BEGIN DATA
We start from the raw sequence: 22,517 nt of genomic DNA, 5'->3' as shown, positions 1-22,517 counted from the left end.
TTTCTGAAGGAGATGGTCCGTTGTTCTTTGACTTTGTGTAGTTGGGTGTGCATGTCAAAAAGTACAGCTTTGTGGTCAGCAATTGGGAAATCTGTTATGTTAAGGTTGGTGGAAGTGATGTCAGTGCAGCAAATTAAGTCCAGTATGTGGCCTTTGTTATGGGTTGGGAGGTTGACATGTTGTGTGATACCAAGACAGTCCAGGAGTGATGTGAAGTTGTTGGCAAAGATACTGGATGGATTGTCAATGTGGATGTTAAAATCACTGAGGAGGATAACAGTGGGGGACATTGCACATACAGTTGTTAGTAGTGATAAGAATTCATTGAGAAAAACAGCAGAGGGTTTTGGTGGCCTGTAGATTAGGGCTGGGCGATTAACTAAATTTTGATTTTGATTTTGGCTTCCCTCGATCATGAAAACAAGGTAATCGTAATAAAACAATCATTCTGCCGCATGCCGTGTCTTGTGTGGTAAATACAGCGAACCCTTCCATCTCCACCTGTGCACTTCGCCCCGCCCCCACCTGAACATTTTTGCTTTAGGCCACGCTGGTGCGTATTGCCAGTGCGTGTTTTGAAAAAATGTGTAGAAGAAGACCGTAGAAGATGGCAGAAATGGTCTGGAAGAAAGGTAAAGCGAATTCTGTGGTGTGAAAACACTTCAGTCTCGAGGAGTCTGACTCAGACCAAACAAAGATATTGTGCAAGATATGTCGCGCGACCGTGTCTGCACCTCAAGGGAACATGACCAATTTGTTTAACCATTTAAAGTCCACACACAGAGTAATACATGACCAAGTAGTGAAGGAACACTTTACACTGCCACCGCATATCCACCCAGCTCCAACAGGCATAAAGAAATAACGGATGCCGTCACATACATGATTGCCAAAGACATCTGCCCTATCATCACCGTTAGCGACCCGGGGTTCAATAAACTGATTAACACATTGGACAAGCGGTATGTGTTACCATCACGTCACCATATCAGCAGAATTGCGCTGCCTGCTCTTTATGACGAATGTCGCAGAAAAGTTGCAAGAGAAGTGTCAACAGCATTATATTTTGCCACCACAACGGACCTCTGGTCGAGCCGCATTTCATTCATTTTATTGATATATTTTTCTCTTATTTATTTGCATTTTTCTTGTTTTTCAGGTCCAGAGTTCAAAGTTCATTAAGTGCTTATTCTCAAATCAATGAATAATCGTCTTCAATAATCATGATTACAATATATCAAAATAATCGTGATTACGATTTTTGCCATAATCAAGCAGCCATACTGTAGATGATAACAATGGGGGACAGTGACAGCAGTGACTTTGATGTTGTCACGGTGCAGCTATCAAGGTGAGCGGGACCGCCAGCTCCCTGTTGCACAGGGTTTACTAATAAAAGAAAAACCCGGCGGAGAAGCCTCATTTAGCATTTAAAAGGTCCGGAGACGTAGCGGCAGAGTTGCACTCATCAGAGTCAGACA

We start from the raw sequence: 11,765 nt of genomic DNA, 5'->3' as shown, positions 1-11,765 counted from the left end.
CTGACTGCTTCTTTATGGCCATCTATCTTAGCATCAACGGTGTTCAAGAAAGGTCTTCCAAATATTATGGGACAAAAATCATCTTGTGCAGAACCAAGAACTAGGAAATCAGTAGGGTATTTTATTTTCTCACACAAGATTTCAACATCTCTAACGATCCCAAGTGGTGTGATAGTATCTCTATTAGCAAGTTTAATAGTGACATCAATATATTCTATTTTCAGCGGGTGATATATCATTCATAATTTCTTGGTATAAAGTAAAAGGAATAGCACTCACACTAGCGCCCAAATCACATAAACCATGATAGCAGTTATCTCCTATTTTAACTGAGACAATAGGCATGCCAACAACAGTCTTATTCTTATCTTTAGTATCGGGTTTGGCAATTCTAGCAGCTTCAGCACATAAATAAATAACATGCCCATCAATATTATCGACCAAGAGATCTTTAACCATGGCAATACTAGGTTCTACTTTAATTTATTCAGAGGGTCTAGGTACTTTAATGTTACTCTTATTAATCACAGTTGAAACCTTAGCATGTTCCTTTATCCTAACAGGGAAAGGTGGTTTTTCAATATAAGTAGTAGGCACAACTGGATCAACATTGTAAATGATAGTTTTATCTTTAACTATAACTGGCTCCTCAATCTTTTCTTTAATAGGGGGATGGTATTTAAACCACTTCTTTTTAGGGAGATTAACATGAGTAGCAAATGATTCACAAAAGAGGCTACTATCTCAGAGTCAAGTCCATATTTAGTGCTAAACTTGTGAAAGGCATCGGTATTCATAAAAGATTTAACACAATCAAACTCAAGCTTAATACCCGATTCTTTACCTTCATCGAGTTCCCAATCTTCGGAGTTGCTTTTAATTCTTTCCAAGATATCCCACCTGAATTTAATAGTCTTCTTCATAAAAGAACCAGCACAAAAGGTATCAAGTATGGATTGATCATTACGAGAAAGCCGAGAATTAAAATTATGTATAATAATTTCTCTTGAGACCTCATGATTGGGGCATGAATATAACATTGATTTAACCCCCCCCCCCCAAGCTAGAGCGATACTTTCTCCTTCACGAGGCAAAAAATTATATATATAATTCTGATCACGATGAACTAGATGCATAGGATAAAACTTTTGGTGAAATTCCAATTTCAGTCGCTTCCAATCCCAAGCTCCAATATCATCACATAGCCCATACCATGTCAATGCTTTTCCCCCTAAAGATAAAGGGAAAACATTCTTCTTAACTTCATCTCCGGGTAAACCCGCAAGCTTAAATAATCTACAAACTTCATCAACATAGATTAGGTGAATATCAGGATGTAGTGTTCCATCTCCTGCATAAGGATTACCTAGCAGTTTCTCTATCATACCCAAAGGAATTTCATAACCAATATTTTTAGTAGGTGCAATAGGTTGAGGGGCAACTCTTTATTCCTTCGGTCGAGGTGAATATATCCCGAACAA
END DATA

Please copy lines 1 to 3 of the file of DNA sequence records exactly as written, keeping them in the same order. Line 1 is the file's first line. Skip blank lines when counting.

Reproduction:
We start from the raw sequence: 22,517 nt of genomic DNA, 5'->3' as shown, positions 1-22,517 counted from the left end.
TTTCTGAAGGAGATGGTCCGTTGTTCTTTGACTTTGTGTAGTTGGGTGTGCATGTCAAAAAGTACAGCTTTGTGGTCAGCAATTGGGAAATCTGTTATGTTAAGGTTGGTGGAAGTGATGTCAGTGCAGCAAATTAAGTCCAGTATGTGGCCTTTGTTATGGGTTGGGAGGTTGACATGTTGTGTGATACCAAGACAGTCCAGGAGTGATGTGAAGTTGTTGGCAAAGATACTGGATGGATTGTCAATGTGGATGTTAAAATCACTGAGGAGGATAACAGTGGGGGACATTGCACATACAGTTGTTAGTAGTGATAAGAATTCATTGAGAAAAACAGCAGAGGGTTTTGGTGGCCTGTAGATTAGGGCTGGGCGATTAACTAAATTTTGATTTTGATTTTGGCTTCCCTCGATCATGAAAACAAGGTAATCGTAATAAAACAATCATTCTGCCGCATGCCGTGTCTTGTGTGGTAAATACAGCGAACCCTTCCATCTCCACCTGTGCACTTCGCCCCGCCCCCACCTGAACATTTTTGCTTTAGGCCACGCTGGTGCGTATTGCCAGTGCGTGTTTTGAAAAAATGTGTAGAAGAAGACCGTAGAAGATGGCAGAAATGGTCTGGAAGAAAGGTAAAGCGAATTCTGTGGTGTGAAAACACTTCAGTCTCGAGGAGTCTGACTCAGACCAAACAAAGATATTGTGCAAGATATGTCGCGCGACCGTGTCTGCACCTCAAGGGAACATGACCAATTTGTTTAACCATTTAAAGTCCACACACAGAGTAATACATGACCAAGTAGTGAAGGAACACTTTACACTGCCACCGCATATCCACCCAGCTCCAACAGGCATAAAGAAATAACGGATGCCGTCACATACATGATTGCCAAAGACATCTGCCCTATCATCACCGTTAGCGACCCGGGGTTCAATAAACTGATTAACACATTGGACAAGCGGTATGTGTTACCATCACGTCACCATATCAGCAGAATTGCGCTGCCTGCTCTTTATGACGAATGTCGCAGAAAAGTTGCAAGAGAAGTGTCAACAGCATTATATTTTGCCACCACAACGGACCTCTGGTCGAGCCGCATTTCATTCATTTTATTGATATATTTTTCTCTTATTTATTTGCATTTTTCTTGTTTTTCAGGTCCAGAGTTCAAAGTTCATTAAGTGCTTATTCTCAAATCAATGAATAATCGTCTTCAATAATCATGATTACAATATATCAAAATAATCGTGATTACGATTTTTGCCATAATCAAGCAGCCATACTGTAGATGATAACAATGGGGGACAGTGACAGCAGTGACTTTGATGTTGTCACGGTGCAGCTATCAAGGTGAGCGGGACCGCCAGCTCCCTGTTGCACAGGGTTTACTAATAAAAGAAAAACCCGGCGGAGAAGCCTCATTTAGCATTTAAAAGGTCCGGAGACGTAGCGGCAGAGTTGCACTCATCAGAGTCAGACA

We start from the raw sequence: 11,765 nt of genomic DNA, 5'->3' as shown, positions 1-11,765 counted from the left end.